Helen received the Vitae Impact, Culture and Engagement (ICE) Award for the category of Innovative and Inclusive Practice at the award ceremony in Manchester for her work, which has helped create a much more positive, open, and inclusive environment within the College and wider University around menopause.
Building on her personal experiences, she initially organised a staff event on the key symptoms, challenges and effective approaches to support women experiencing the menopause – at the time an often taboo topic with little institutional support available. Women who experience the menopause can often have career-limiting effects in positions of senior leadership within research and teaching.
Based on the success of this initial event, she spearheaded the creation of a College ‘Menopause Support Group’ (now with more than forty active members), which provides online resources as well as MDS Menopause Meet-ups – informal, monthly lunchtime sessions. These sessions provide an opportunity for MDS staff to meet and talk, whether personally experiencing menopause or supporting others who are going through it, with planned topics circulated in advance. Helen also led the development of a support pack for staff, which includes helpful information, tips, links, and contact details for key individuals who are happy to provide support to staff outside of normal line management – including Helen herself.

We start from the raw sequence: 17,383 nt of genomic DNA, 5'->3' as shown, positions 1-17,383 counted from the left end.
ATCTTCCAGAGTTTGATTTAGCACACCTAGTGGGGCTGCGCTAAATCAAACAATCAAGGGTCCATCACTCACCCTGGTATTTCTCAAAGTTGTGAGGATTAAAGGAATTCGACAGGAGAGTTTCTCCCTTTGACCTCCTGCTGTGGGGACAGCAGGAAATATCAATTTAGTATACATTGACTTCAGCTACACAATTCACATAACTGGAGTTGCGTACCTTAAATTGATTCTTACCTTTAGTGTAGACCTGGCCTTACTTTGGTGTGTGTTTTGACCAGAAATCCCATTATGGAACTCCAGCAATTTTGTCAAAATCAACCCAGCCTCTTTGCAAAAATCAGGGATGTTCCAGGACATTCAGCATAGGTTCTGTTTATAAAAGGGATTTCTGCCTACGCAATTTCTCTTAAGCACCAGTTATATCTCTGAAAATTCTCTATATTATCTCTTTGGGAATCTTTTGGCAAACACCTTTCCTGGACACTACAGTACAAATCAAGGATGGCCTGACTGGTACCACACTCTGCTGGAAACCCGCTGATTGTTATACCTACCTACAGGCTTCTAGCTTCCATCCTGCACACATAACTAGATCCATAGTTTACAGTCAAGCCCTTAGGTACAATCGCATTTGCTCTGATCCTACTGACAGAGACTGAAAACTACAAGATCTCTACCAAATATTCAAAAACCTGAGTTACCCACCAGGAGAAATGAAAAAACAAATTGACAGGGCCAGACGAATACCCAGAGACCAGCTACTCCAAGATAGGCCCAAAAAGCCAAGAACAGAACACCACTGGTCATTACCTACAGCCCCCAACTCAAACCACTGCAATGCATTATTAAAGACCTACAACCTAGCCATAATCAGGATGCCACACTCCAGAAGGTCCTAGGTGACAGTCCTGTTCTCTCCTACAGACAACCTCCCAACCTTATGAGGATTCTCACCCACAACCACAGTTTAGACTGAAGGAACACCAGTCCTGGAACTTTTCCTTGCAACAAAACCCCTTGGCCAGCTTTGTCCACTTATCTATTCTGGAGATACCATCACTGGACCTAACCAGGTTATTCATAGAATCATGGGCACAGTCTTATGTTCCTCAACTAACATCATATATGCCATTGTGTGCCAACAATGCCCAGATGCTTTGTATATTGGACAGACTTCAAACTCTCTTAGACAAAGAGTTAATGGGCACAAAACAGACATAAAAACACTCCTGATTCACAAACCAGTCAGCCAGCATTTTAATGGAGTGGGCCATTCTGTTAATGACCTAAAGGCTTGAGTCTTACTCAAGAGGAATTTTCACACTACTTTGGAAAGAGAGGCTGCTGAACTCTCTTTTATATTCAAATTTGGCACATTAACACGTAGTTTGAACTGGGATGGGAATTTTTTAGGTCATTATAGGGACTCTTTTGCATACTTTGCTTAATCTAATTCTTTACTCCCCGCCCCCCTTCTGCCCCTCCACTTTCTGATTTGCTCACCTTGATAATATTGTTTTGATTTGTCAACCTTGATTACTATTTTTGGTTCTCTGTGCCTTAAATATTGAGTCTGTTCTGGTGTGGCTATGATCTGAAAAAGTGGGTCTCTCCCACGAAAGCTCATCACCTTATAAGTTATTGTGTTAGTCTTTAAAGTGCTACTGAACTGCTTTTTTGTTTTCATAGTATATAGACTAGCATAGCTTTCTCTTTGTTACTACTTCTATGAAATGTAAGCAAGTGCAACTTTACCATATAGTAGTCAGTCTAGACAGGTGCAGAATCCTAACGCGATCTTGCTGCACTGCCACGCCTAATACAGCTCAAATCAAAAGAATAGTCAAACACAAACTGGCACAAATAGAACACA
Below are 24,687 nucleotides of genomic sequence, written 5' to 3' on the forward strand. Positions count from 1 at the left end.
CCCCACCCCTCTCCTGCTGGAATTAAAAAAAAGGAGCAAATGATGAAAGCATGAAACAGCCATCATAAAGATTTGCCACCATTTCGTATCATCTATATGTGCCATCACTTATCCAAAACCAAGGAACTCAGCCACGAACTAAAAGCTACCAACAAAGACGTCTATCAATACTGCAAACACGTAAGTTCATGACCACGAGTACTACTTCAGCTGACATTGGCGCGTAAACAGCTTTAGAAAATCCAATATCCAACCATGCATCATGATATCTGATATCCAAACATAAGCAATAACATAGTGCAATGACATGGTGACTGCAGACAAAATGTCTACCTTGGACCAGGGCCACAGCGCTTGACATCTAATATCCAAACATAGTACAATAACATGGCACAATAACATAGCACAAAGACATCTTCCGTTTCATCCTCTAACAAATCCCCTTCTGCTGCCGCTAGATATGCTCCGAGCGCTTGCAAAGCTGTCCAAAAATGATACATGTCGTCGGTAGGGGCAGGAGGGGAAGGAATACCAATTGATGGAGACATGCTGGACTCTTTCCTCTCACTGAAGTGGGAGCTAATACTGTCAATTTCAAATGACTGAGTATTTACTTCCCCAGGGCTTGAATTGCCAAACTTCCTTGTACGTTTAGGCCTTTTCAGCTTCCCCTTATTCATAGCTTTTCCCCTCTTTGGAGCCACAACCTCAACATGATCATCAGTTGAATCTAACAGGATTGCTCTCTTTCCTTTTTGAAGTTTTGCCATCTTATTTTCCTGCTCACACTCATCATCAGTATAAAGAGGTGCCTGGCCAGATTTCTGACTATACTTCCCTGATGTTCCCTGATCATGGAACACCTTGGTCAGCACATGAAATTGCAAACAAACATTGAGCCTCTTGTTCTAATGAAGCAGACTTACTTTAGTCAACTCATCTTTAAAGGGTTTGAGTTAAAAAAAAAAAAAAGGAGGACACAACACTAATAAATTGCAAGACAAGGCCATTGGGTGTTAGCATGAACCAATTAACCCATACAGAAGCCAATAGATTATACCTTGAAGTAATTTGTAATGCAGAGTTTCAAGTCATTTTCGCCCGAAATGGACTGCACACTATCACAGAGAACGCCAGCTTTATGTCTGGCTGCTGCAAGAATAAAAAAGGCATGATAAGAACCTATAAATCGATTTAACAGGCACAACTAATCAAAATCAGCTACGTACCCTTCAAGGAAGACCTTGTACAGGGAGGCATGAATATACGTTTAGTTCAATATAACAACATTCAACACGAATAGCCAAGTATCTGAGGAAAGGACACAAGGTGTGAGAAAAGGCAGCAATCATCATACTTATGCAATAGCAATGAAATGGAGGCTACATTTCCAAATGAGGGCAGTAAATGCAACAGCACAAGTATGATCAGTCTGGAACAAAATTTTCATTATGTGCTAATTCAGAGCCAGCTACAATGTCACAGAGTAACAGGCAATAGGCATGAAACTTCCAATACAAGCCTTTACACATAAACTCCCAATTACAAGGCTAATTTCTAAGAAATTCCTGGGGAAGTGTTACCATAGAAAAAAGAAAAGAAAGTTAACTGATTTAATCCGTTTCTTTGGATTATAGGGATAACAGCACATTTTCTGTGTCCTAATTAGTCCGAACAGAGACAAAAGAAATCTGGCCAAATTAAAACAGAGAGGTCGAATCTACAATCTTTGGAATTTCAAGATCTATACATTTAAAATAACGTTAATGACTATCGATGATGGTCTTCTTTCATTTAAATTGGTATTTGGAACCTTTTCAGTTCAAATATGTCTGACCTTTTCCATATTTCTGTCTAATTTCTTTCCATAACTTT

She’s had a transformative effect on our understanding and awareness of menopause within the College. She’s led an amazing programme of work really raising awareness and support for individuals within the research community, not just within the College but also within the broader University. She’s created a safe space so that people can come together and talk candidly about their experiencesProfessor Phil Newsome, Director of Research, College of Medical & Dental Sciences
Alongside this, Helen developed bespoke sessions to support line managers around expectations, adjustments, and support, giving managers the confidence and tools to handle what can be challenging discussions. This has even led to a recent spin-off programme Helen co-developed called “Shed,” creating safe spaces for male staff to discuss topics which they find uncomfortable or challenging.
As a result of this work, Helen has taken over leadership of University-wide Menopause Cafes to ensure that research and teaching staff are effectively supported.
Helen’s contribution around menopausal awareness is a fantastic example of outstanding dedication, passion and engagement - the impact of which is helping build a positive and supportive culture not only at the University of Birmingham but within the broader research environment. We are delighted that the Vitae Impact, Engagement and Culture Awards are giving the opportunity for recognition to people like Helen, who are helping make a difference within the communityClare Viney, CEO of The Careers Research and Advisory Centre (CRAC) Ltd (which includes Vitae)